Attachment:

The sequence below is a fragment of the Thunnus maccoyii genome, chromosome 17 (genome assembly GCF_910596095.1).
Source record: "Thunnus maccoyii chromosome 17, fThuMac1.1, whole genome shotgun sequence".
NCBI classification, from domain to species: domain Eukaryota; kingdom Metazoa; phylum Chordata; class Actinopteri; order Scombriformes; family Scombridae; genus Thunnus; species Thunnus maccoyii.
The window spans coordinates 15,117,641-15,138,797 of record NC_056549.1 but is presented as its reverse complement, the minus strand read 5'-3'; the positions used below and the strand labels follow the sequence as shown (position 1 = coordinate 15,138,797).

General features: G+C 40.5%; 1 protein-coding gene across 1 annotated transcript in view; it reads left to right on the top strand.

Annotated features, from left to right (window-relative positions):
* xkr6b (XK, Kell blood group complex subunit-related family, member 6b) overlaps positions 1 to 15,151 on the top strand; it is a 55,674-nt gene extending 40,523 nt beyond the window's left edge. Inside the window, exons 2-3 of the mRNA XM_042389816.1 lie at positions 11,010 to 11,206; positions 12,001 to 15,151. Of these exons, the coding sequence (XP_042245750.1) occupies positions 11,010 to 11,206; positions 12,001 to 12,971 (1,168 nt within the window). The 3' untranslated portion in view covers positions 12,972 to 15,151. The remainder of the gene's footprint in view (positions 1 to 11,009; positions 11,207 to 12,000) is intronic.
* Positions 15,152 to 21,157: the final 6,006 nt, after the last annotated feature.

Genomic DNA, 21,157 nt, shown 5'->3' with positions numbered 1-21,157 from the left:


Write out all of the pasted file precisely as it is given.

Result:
The sequence below is a fragment of the Thunnus maccoyii genome, chromosome 17 (genome assembly GCF_910596095.1).
Source record: "Thunnus maccoyii chromosome 17, fThuMac1.1, whole genome shotgun sequence".
NCBI classification, from domain to species: domain Eukaryota; kingdom Metazoa; phylum Chordata; class Actinopteri; order Scombriformes; family Scombridae; genus Thunnus; species Thunnus maccoyii.
The window spans coordinates 15,117,641-15,138,797 of record NC_056549.1 but is presented as its reverse complement, the minus strand read 5'-3'; the positions used below and the strand labels follow the sequence as shown (position 1 = coordinate 15,138,797).

General features: G+C 40.5%; 1 protein-coding gene across 1 annotated transcript in view; it reads left to right on the top strand.

Annotated features, from left to right (window-relative positions):
* xkr6b (XK, Kell blood group complex subunit-related family, member 6b) overlaps positions 1 to 15,151 on the top strand; it is a 55,674-nt gene extending 40,523 nt beyond the window's left edge. Inside the window, exons 2-3 of the mRNA XM_042389816.1 lie at positions 11,010 to 11,206; positions 12,001 to 15,151. Of these exons, the coding sequence (XP_042245750.1) occupies positions 11,010 to 11,206; positions 12,001 to 12,971 (1,168 nt within the window). The 3' untranslated portion in view covers positions 12,972 to 15,151. The remainder of the gene's footprint in view (positions 1 to 11,009; positions 11,207 to 12,000) is intronic.
* Positions 15,152 to 21,157: the final 6,006 nt, after the last annotated feature.

Genomic DNA, 21,157 nt, shown 5'->3' with positions numbered 1-21,157 from the left: